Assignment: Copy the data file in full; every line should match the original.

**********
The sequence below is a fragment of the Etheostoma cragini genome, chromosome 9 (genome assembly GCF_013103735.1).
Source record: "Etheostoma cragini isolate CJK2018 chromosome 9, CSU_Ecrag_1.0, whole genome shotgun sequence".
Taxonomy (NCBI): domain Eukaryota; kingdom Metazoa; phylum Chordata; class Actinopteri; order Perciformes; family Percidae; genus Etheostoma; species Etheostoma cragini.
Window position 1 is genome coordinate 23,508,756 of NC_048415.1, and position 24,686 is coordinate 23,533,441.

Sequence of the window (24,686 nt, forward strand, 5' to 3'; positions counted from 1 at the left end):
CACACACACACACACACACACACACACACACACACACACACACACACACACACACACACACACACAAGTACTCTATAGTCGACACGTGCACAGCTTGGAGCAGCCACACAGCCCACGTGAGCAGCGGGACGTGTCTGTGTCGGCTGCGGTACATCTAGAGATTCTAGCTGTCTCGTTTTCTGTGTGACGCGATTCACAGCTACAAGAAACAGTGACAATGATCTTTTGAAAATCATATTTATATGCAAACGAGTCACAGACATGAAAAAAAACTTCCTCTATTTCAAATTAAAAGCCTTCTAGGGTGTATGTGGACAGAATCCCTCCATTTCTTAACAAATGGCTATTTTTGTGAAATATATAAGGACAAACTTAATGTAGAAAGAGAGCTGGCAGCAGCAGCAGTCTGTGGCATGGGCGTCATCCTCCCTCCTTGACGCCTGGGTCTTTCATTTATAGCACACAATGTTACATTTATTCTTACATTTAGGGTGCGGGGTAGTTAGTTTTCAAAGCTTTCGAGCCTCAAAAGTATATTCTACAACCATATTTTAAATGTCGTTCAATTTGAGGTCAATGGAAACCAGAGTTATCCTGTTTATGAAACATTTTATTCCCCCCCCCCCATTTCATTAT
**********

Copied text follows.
The sequence below is a fragment of the Etheostoma cragini genome, chromosome 9 (genome assembly GCF_013103735.1).
Source record: "Etheostoma cragini isolate CJK2018 chromosome 9, CSU_Ecrag_1.0, whole genome shotgun sequence".
Taxonomy (NCBI): domain Eukaryota; kingdom Metazoa; phylum Chordata; class Actinopteri; order Perciformes; family Percidae; genus Etheostoma; species Etheostoma cragini.
Window position 1 is genome coordinate 23,508,756 of NC_048415.1, and position 24,686 is coordinate 23,533,441.

Sequence of the window (24,686 nt, forward strand, 5' to 3'; positions counted from 1 at the left end):
CACACACACACACACACACACACACACACACACACACACACACACACACACACACACACACACACAAGTACTCTATAGTCGACACGTGCACAGCTTGGAGCAGCCACACAGCCCACGTGAGCAGCGGGACGTGTCTGTGTCGGCTGCGGTACATCTAGAGATTCTAGCTGTCTCGTTTTCTGTGTGACGCGATTCACAGCTACAAGAAACAGTGACAATGATCTTTTGAAAATCATATTTATATGCAAACGAGTCACAGACATGAAAAAAAACTTCCTCTATTTCAAATTAAAAGCCTTCTAGGGTGTATGTGGACAGAATCCCTCCATTTCTTAACAAATGGCTATTTTTGTGAAATATATAAGGACAAACTTAATGTAGAAAGAGAGCTGGCAGCAGCAGCAGTCTGTGGCATGGGCGTCATCCTCCCTCCTTGACGCCTGGGTCTTTCATTTATAGCACACAATGTTACATTTATTCTTACATTTAGGGTGCGGGGTAGTTAGTTTTCAAAGCTTTCGAGCCTCAAAAGTATATTCTACAACCATATTTTAAATGTCGTTCAATTTGAGGTCAATGGAAACCAGAGTTATCCTGTTTATGAAACATTTTATTCCCCCCCCCCCATTTCATTAT